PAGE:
Clashing Constitutions: On the Tectonics of the Egyptian Revolution 2011
107 Pages Posted: 21 Jun 2012 Last revised: 7 Aug 2012
Date Written: June 21, 2012
The popular uprising starting on 25 January 2011, which led to President Mubarak’s resignation on 11 February 2011, was unpredictable as to when it would happen and if it would be successful. At the same time, it was premised on a series of previous developments. Likening revolutions to earthquakes, the question is thus what tectonic tensions had built up in the fundament of the Egyptian polity over the recent decades.
The 2011 Egyptian Revolution can be understood as a constitutional event, in which the power of the regime, which had established a permanent state of exception, was challenged by the power of the people, who were protesting in unprecedented numbers in the streets, with both sides recurring to constitutional rhetoric. More generally, we may speak of underlying conflicts and increasing clashes between Egypt’s many constitutions – its security constitution, economic constitution, juridical constitution, political constitution, and social constitution – which ultimately culminated in the confrontation between the president and the people.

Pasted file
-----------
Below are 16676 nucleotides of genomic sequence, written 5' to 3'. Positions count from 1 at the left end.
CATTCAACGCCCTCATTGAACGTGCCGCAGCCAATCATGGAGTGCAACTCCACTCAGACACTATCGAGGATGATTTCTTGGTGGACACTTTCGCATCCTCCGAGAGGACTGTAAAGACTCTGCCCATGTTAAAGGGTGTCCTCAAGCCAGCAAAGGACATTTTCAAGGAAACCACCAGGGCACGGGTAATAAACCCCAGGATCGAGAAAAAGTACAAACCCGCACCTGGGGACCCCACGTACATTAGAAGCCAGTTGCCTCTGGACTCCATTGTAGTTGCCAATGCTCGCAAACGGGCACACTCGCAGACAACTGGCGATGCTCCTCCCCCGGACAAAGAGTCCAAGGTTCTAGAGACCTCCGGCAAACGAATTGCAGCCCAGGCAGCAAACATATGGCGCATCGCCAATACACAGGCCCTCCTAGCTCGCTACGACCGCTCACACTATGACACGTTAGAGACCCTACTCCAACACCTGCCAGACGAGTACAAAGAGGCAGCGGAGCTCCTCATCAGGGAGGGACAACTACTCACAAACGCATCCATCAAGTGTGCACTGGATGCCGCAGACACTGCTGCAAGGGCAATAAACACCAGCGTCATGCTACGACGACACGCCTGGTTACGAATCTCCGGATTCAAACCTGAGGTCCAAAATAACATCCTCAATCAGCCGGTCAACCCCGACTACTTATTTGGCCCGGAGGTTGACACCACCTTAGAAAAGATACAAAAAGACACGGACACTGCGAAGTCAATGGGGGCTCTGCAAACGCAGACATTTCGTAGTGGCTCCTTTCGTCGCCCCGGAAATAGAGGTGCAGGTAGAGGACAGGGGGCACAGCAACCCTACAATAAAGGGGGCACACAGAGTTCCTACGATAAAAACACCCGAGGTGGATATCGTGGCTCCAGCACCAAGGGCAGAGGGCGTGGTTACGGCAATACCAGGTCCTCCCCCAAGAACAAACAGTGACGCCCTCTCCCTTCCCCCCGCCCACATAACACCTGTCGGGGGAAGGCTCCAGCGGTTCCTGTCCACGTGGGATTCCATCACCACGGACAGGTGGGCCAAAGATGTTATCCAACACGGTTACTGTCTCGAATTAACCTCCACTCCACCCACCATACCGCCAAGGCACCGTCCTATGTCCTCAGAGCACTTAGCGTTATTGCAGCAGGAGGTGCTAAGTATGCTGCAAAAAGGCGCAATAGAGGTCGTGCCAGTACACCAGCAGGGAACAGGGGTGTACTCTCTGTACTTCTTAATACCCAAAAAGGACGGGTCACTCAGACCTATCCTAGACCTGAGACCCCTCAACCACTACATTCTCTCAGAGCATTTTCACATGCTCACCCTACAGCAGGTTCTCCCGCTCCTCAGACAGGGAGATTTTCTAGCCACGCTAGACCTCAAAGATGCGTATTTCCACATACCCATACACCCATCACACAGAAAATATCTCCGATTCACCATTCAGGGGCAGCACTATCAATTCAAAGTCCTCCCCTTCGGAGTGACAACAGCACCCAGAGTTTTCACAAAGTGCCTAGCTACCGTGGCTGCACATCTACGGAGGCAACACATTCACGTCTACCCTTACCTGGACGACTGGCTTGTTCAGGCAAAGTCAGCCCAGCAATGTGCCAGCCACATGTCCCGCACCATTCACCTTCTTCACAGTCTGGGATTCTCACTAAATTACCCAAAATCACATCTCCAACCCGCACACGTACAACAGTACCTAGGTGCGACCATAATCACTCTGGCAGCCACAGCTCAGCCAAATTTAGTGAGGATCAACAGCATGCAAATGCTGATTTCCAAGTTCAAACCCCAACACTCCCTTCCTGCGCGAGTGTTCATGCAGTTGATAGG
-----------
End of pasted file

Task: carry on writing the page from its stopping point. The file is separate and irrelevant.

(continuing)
In this paper, these different constitutions and their development in the last few decades are reconstructed from a sociological point of view, drawing on Max Weber’s ideal-typical method and Kaarlo Tuori’s scheme of "the many constitutions". The material for this study is taken from the Middle East Journal, which offers a chronology of the events in Egypt as they were reported in the Western media, and complemented with data on Egypt’s youth, as they were collected in the framework of the World Values Survey.
Taken together this material documents not only the tensions between Egypt’s many constitutions but also the preoccupations of its Western observers. The paper ends with a personal account of the revolutionary events in Cairo, in the course of which the people reasserted Egypt’s living constitution, which forms the genuine core of its polity.
Keywords: Egypt, revolution, constitution, security, economy, polity, law, society
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